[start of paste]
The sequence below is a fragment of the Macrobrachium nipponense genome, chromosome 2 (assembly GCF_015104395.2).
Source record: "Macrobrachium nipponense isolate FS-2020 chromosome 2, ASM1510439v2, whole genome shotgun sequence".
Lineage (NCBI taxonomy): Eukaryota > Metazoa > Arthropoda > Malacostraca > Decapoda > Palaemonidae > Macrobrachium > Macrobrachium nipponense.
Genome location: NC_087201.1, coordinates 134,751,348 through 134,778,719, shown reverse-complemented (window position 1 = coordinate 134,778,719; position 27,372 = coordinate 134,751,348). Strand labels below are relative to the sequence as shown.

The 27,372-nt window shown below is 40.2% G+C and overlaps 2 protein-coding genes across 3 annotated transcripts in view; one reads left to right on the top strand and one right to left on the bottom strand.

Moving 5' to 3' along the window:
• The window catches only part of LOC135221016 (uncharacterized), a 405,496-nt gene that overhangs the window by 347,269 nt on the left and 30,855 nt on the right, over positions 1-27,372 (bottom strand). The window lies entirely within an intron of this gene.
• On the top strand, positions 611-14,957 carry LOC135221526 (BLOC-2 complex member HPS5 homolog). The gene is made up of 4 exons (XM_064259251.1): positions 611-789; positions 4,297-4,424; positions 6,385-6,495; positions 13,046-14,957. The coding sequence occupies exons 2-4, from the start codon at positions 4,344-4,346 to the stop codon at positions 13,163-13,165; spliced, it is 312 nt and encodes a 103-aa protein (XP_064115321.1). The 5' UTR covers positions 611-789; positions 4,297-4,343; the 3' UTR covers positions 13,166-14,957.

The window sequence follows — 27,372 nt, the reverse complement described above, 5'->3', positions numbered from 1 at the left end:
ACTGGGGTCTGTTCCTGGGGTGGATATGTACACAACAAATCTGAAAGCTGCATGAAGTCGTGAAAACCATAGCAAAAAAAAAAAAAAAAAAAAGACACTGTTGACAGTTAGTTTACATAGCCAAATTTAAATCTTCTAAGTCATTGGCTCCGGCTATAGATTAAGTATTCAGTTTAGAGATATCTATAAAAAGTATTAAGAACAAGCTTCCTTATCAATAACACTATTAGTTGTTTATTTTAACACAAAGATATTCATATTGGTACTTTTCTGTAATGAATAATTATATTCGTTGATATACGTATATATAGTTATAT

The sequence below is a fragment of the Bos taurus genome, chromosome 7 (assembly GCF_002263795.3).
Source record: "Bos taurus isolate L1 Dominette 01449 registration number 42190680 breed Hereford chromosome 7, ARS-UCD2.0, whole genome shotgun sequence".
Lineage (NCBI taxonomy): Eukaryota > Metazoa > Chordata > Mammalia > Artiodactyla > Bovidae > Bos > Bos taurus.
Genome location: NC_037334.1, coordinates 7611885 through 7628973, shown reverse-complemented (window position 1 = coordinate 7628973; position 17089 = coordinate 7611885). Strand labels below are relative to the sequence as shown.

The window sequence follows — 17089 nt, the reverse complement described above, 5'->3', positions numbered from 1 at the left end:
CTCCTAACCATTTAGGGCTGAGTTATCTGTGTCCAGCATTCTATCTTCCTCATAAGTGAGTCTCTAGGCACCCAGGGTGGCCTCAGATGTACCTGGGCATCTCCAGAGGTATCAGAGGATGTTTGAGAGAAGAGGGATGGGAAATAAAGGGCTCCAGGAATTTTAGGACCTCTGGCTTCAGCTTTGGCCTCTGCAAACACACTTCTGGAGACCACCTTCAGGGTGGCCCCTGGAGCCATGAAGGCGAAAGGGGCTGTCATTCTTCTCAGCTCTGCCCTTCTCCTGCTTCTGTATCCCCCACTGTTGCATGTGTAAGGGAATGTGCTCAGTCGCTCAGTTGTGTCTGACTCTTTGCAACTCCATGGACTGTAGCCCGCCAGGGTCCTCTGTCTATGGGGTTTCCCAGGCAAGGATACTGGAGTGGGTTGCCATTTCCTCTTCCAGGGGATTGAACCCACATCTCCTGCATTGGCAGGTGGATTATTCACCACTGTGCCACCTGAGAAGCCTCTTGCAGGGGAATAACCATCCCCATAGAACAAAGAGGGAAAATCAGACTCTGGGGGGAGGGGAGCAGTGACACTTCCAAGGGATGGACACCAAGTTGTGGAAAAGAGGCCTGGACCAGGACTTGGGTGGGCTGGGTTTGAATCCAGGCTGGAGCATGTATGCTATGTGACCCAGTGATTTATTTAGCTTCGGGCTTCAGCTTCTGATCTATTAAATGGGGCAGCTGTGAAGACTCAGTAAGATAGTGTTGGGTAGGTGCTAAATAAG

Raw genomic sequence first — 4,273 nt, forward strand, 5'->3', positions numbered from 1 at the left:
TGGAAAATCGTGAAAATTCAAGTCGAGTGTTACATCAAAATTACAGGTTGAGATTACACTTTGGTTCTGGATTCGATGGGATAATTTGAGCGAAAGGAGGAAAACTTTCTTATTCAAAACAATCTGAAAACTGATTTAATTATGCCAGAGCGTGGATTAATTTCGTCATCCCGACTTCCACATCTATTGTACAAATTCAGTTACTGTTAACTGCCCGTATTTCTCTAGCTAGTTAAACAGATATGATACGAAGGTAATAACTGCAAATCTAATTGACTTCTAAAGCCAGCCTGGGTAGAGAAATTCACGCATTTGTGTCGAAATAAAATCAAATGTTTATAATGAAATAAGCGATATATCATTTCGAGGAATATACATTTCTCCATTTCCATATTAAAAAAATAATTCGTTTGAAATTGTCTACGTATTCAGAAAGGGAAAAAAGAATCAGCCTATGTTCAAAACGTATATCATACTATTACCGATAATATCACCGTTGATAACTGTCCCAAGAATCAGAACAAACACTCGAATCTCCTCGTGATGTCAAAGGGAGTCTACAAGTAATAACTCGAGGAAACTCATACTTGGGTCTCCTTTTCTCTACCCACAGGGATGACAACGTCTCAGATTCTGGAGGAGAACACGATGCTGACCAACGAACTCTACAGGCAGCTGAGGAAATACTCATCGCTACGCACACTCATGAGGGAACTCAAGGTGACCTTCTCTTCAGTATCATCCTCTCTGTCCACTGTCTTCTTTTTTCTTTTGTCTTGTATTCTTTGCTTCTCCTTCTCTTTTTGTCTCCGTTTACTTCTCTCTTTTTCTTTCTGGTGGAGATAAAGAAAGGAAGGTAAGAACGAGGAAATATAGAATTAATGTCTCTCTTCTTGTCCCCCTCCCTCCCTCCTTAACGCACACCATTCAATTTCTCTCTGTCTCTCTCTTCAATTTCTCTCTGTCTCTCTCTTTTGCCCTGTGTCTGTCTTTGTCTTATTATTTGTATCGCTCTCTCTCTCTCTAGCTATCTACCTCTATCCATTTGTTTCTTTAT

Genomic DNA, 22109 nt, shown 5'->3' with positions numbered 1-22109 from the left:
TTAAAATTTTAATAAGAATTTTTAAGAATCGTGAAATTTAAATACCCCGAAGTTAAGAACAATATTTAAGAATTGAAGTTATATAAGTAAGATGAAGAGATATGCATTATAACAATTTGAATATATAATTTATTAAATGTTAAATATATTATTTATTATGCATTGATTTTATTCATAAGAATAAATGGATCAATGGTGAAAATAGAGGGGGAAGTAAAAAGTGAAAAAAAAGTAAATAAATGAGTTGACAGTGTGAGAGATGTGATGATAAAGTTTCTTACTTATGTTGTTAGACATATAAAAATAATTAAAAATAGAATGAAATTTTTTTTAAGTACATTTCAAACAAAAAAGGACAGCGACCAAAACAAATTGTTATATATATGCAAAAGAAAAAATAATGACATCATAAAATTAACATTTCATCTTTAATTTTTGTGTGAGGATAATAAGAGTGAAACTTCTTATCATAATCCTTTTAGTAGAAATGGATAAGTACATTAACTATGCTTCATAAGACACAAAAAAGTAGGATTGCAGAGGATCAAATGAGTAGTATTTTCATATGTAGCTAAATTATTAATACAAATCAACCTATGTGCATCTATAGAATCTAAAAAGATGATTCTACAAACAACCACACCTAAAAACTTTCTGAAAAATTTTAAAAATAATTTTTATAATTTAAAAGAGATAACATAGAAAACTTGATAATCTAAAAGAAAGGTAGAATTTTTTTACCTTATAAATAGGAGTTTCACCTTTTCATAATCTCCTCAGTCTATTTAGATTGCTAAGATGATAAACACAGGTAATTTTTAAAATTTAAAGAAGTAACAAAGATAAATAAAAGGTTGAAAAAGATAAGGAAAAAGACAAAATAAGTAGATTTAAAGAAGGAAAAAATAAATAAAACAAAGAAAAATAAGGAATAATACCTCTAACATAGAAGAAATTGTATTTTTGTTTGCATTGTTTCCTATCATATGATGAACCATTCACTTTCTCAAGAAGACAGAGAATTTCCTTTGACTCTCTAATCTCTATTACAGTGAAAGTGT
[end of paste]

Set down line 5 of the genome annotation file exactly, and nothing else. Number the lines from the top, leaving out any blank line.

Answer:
The 27,372-nt window shown below is 40.2% G+C and overlaps 2 protein-coding genes across 3 annotated transcripts in view; one reads left to right on the top strand and one right to left on the bottom strand.